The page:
Although in close proximity to city attractions, Terranea is actually located between three different nature preserves: the Abalone Cove State Marine Conservation Area, the Point Vicente Preserve, and the Palos Verdes Nature Preserve.
Less than 2% of the world’s oceans are protected, and of the four marine-protected areas in Los Angeles County, two are in Palos Verdes—right off of Terranea’s coast. Because of the limited fishing allowed here, sea life is given the opportunity to mature and reproduce, making the area a haven for a variety of fish and aquatic species.
The Point Vicente Lighthouse, just northwest of the resort, is not just a charming beacon—the surrounding area is used by the American Citation Society, who count the number of gray whales that pass through the water from December 1 to May 31, for research purposes. The peninsula has a deep-water drop-off, which attracts the whales and allows them to come closer to the shores during migration.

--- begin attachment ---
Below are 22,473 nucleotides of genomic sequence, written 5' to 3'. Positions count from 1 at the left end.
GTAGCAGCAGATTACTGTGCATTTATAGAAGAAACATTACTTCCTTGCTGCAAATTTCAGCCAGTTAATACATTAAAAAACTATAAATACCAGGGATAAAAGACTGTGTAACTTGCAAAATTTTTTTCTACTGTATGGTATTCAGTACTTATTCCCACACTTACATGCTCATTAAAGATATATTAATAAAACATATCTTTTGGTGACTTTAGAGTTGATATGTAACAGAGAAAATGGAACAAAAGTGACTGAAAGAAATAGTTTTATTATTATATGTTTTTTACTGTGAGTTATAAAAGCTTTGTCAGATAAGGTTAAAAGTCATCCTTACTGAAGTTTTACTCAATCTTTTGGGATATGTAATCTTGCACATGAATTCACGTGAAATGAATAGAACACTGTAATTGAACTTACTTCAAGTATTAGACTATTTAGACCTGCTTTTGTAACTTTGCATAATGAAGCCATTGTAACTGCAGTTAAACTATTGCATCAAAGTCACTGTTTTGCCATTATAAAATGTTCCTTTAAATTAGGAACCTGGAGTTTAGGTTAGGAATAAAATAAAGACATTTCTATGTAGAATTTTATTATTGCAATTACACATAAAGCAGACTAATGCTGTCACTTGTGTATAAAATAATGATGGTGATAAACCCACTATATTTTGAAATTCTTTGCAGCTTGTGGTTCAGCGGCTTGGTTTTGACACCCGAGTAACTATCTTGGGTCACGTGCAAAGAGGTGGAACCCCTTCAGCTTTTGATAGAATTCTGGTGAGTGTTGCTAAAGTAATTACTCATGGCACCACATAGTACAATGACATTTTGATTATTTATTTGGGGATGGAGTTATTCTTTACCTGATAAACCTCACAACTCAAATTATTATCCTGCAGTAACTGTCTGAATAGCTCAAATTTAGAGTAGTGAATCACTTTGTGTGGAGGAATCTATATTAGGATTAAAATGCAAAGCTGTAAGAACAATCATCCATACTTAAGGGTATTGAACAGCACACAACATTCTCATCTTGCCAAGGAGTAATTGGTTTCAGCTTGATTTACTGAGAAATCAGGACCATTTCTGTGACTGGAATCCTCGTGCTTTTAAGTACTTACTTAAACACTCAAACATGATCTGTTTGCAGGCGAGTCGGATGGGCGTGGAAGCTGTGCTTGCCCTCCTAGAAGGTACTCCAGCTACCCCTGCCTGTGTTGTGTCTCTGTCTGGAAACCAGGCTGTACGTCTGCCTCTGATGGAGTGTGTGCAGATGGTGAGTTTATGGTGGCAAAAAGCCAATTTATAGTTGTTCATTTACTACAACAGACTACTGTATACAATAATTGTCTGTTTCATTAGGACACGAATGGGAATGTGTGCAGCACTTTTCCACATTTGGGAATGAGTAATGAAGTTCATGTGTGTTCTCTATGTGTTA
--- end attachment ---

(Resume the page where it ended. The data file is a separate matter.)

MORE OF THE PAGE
Rare birds are also attracted to Terranea’s coastal sage habitat. With 14 acres of native plants, the resort organically attracts animals drawn to the region, such as the California gnatcatcher.
Among the endangered species that can be found on the property is the thumbnail-sized El Segundo blue butterfly. Look for them year-round and particularly during the months of May and June.
In the 1970s, pelicans were considered an endangered species because of the use of DDT that poisoned their food supply, but they’ve since been off the endangered list, and guests at Terranea rarely go a day without seeing one.
A picturesque two-mile coastal walk wraps about the resort, but a longer five-mile walk along the coast is also conveniently accessible.
Notice that the cliffs around the Palos Verdes Peninsula look like layer cake? Millions of years ago, this area was likely an island that rose up out of the water. Each slice is a marine layer that then merged to become part of the land.
While most of the northern Los Angeles County coastline tends to be flat, the rugged landscape around the Palos Verdes Peninsula includes jagged cliffs and cave formations—inviting for safe and guided exploration near the resort.
Can’t decide between a sunrise or sunset? At Terranea, you can typically see both overlooking the ocean, due to the peninsula’s unique location and 270-degree panoramic views.